To bounce back smoothly from a shutdown, Malsch recommends rigorous documentation, “figuring out what belongs to whom and where things are.” Resilient sites follow principles such as “plan for the worst, hope for the best”: secure equipment against a 10-year wind or design wind, not an expected minimum. Observe local standards: in New York City, sidewalk sheds and other temporary structures must be “considerably more robust than anywhere else,” and a professional engineer must “sign off and stamp their designs even for these temporary items” (codes in other jurisdictions are less stringent). A Tampa site she is familiar with benefits from local officials’ allowing video-assisted inspections; “that kind of acceptance of technology would be a small thing that might change the industry a lot.”
On returning to a reopened site, she says, “it’s never quite the same site as what you left. I spend a fair amount of time dealing with catastrophes and emergency responses, and oddly enough, the procedure is a bit the same, where you take a walk around the outside and get an overview of your structure again, and make sure that there isn’t water in your electrical room and that the important pieces are still where you thought they were.” A corollary of Murphy’s Law applies to these situations: “The timing of unusual events is never convenient.” Prudent construction managers use the downtime to develop detailed snapshots of paused site conditions and plans for reopening. “The more facts you have, and the fewer things that are people’s foggy memory,” Malsch summarizes, “the easier it is to come to the right answer.”
Precautions on paper
Construction attorney Tara B. Mulrooney, Esq., a partner at Zetlin & De Chiara, cites the American Institute of Architects (AIA)’s standard contractual forms, particularly their change- order procedures and notice provisions, as vital safeguards when conditions beyond any party’s control (force majeure) cause delays. “Section 8.3 of the A201 general conditions is really the main provision that provides—assuming it hasn’t been modified—force majeure language that would be applicable for COVID-19 delays and suspensions,” she notes. “Even when AIA forms are used,” she adds, “they often are negotiated and modified and changed by the parties… so it’s really important to make sure that you’re paying attention to specific modifications that are made for a particular project.”
Problems can arise when notice of a change order, a delay, or a claim for additional time and cost falls outside specified time frames. In the current situation, “where you’re going to be well over a month of a delay, you’re going to need to get it approved to have the project extended by that time period,” Mulrooney cautions. “If somehow your claim is considered waived and therefore you can’t make a claim for the additional time and expense, that could be a devastating situation for a contractor to be in.”
The pandemic may create unfamiliar scenarios legally as well as operationally. The definition of force majeure could be a potential sticking point, Mulrooney notes, if a contractor is incapacitated by the disease. “Courts will generally enforce what you have included in your force majeure provision, and if something is not listed, generally they’re looking for something to be listed, or at least to be of a like kind to a specific event that is listed…. Under the AIA provision there isn’t anything relating to sickness; it includes things like labor disputes or fires, unusual delays in deliveries, unavoidable casualties, certain adverse weather conditions, but it doesn’t specifically include anything related to a pandemic or sickness. The AIA and a lot of times other contracts will have language saying ‘other causes beyond a contractor’s reasonable control.’ So if you’re working or operating within that type of language, you can make an argument. I would think that you’d also have to make an argument that there aren’t other people on your workforce that could fulfill those obligations or perform the work.”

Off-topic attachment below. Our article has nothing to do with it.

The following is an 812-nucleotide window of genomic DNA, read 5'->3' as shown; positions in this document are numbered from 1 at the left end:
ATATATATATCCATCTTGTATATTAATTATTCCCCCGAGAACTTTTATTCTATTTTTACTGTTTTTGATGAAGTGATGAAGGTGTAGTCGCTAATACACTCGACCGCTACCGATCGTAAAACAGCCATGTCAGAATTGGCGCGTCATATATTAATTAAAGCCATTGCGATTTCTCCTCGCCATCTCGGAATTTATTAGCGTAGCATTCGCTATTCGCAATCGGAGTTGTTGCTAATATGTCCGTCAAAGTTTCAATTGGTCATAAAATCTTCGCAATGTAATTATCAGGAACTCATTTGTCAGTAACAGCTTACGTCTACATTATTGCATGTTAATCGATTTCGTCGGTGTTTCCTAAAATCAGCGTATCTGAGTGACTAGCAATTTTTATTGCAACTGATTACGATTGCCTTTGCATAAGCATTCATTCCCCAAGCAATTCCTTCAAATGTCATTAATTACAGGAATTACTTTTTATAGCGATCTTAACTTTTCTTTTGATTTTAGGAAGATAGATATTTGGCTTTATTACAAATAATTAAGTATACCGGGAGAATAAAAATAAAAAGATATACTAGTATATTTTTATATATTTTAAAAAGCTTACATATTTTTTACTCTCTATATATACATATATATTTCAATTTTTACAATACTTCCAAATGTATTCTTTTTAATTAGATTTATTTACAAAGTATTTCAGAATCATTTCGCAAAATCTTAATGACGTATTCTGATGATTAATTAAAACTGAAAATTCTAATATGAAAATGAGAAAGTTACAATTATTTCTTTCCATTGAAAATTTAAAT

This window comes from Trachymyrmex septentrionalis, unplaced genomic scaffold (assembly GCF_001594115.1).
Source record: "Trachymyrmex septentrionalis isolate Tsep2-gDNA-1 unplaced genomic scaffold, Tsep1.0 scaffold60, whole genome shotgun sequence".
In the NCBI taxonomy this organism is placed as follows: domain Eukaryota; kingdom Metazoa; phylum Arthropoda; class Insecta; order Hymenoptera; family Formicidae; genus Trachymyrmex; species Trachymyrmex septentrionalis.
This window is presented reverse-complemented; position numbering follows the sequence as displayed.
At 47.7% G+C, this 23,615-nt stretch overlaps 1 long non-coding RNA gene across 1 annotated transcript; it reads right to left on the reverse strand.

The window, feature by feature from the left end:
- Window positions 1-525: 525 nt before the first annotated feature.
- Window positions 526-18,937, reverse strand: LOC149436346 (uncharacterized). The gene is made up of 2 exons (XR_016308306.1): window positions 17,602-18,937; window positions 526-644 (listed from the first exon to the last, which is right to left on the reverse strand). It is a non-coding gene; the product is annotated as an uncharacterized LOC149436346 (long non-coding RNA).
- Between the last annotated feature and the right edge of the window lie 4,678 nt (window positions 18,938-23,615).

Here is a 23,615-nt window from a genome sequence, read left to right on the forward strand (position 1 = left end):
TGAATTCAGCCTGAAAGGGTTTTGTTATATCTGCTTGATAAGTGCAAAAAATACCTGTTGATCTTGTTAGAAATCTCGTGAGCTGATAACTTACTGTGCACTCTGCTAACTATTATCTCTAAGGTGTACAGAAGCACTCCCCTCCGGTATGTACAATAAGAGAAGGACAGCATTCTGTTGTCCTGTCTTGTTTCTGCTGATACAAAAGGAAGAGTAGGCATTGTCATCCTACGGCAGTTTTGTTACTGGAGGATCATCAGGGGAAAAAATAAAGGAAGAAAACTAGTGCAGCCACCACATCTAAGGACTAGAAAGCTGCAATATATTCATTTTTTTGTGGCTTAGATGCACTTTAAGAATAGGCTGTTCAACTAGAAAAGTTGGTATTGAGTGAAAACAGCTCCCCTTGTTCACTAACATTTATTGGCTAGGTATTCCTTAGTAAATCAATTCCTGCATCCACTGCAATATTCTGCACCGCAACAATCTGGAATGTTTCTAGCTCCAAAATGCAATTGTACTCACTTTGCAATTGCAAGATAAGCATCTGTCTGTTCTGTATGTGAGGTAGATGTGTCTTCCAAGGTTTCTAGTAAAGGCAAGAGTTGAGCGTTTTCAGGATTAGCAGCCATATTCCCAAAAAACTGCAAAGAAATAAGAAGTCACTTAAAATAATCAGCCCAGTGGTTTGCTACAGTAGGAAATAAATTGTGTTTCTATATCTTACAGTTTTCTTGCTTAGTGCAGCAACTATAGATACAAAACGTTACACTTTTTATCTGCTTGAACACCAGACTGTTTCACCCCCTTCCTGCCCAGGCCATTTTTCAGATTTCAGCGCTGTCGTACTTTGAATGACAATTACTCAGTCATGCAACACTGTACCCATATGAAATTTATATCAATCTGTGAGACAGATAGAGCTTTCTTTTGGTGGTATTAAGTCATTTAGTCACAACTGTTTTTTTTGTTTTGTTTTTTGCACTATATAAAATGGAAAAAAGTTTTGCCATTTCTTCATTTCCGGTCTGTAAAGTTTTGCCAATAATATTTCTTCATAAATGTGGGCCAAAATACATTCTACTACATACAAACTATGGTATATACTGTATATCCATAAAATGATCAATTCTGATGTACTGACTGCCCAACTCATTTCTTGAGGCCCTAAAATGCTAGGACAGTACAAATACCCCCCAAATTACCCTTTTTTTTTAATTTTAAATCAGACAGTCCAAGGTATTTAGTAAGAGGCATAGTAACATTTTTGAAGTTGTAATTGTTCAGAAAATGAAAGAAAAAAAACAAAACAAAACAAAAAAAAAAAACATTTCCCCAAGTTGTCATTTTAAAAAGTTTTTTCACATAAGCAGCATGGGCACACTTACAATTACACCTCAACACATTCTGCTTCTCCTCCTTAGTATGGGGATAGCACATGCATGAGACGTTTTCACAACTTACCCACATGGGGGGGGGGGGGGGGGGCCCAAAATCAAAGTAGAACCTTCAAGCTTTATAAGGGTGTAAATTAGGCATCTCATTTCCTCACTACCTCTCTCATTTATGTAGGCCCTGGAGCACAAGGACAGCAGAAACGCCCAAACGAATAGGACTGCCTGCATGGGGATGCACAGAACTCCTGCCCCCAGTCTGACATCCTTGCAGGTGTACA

Questions of COVID-related site safety have not produced labor disputes to date, Mulrooney reports, but “there definitely have been reports of certain trades not feeling particular sites were able to provide a safe environment with respect to being able to follow CDC guidelines and New York regulations relating to how far apart you should be from people, or how many people can be in a particular area.” Reasonable-person standards for safety or negligence, Mulrooney notes, depend on specific contexts. “When we look at reasonableness for this outbreak, it’s much harder to say what that is; it’s developing as people are experiencing it… I think if you are able to say that you’re following New York regulations, or guidance put out by the DOB or ESD, and if you’re following those recommendations, I think you have a strong argument that you’re acting reasonably…. In some particular areas, the DOB’s guidance might be more specific.” Although COVID has thrown us all onto terra incognita, this territory has enough resemblances to familiar ground that civic institutions can guide prudent decisions.
Making the most of virtual officing
Ultimately, the COVID pause may change the design and construction industries, as firms discover unexpected value in certain procedures. Working from distributed locations via internet and video, some firms have found, has been surprisingly easy, often drawing on the digital expertise of younger staffers. Some studies have even found that remote work is more productive, by multiple metrics, than office work.
Challenges in site conditions raise questions about which meetings really need to occur onsite, or which operations require people and which could rely on camera-equipped drones. If the pandemic has required “the economic equivalent of a medically induced coma,” traditional centralized offices may never be the same after the economy reawakens. Construction, however, will always need live workers in a real place. Today’s emergency underscores how irreplaceable they are, and how critical it is to plan for their well-being.